Older adults who have received an academic education are more likely to have a better functioning brain than those who left their studies early, new research has identified.
Scientists from the University of Zurich have found that the cognitive and neural ability of the brain is greater amongst people who have had a high level of education.
During a seven-year study, the academics examined the brains of more than 200 active older adults who had showed no previous signs of dementia.
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They found that brain deterioration was less common amongst the participants who perused further academic education.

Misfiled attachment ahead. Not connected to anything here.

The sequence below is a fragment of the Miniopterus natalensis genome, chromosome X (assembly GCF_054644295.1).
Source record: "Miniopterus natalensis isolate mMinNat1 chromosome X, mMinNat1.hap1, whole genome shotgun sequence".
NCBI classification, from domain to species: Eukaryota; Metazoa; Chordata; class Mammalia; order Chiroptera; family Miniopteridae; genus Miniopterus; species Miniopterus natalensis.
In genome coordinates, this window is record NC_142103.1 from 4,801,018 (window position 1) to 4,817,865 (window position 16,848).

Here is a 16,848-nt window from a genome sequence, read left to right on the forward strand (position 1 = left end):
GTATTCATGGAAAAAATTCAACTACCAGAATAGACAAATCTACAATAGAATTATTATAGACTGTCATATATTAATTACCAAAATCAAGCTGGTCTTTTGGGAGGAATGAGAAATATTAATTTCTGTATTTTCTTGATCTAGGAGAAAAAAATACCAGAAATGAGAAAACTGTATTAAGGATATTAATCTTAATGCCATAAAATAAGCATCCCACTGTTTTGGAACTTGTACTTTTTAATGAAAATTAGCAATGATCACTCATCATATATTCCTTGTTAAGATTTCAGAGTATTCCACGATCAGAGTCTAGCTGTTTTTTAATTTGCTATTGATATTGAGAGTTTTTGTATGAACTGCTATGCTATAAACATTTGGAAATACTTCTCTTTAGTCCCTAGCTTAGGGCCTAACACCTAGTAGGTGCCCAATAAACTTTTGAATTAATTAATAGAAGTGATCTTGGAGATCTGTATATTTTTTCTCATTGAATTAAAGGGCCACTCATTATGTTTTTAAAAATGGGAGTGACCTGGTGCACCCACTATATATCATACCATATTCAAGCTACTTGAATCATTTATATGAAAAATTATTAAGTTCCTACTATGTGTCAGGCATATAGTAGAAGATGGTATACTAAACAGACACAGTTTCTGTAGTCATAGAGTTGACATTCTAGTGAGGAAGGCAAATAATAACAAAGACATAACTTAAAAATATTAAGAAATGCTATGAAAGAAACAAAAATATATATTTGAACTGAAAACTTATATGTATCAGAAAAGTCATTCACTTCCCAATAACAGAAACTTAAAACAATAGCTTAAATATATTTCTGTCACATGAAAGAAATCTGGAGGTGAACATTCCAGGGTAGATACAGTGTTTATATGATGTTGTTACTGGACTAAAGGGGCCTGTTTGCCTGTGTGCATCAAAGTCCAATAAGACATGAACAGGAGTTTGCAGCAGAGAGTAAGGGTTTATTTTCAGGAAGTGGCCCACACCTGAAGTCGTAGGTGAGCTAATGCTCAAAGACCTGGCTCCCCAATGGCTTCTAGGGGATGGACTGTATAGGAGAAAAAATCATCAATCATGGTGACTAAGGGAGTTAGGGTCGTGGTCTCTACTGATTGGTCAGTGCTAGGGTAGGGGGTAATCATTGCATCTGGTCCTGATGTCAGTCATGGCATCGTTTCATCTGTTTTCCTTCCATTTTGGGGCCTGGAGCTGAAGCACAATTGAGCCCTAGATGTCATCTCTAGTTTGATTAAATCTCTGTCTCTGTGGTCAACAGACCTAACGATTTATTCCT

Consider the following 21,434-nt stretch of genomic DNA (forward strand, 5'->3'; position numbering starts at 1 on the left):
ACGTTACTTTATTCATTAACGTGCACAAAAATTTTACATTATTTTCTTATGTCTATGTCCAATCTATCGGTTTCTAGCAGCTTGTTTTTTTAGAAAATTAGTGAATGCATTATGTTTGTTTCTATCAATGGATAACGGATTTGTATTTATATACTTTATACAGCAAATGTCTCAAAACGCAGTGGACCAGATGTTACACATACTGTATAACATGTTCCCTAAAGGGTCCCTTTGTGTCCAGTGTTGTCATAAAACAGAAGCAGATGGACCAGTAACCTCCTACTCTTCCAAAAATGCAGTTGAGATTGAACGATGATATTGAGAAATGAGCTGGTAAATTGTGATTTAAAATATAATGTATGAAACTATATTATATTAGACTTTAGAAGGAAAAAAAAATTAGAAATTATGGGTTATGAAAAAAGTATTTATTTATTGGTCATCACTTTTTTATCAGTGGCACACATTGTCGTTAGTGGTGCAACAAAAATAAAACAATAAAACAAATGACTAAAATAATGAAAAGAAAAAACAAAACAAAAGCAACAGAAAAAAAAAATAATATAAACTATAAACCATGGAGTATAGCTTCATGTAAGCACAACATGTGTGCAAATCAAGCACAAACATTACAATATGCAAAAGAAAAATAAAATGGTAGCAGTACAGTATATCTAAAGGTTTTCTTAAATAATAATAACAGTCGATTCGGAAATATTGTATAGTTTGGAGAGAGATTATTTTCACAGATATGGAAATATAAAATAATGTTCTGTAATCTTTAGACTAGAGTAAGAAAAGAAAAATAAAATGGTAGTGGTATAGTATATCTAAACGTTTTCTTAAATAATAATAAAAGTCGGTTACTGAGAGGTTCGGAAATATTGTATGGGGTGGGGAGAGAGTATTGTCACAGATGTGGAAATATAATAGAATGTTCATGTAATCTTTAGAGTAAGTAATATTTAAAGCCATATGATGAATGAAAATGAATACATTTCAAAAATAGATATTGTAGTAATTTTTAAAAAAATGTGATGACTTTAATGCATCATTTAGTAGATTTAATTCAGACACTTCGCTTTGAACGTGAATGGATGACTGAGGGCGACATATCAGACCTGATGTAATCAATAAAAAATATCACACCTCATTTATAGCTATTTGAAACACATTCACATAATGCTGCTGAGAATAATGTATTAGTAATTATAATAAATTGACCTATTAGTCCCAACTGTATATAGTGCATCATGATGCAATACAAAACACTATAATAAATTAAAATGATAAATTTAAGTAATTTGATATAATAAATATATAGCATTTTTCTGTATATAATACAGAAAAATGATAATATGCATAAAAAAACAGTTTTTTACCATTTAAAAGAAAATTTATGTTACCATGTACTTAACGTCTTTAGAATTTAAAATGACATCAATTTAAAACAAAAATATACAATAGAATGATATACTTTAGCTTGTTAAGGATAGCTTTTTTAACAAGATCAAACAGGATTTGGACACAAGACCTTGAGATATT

Senior researcher, Professor Lutz Jäncke said: “In addition, the academics also processed information faster and more accurately – for example, when matching letters or numbers of patterns. The decline in their mental processing performance was lower overall.”
Prior studies have revealed that the neural system in the brain controls how fast an individual thinks.
“We suspect that a high level of education leads to an increase in neural and cognitive networks over the course of people’s lives, and that they build up reserves, so to speak,” said Professor Jäncke.
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He added: “In old age, their brains are then better able to compensate any impairments that occur.
“It is also possible that brains that are active well into old age are less susceptible to degeneration processes, though this would have to be verified in the further course of the ongoing long-term study.”
According to previous research, cognitive decline can occur when undetected cerebral infarcts lower the blood flow to the brain or when there is a deduction of nerve pathways and neurons.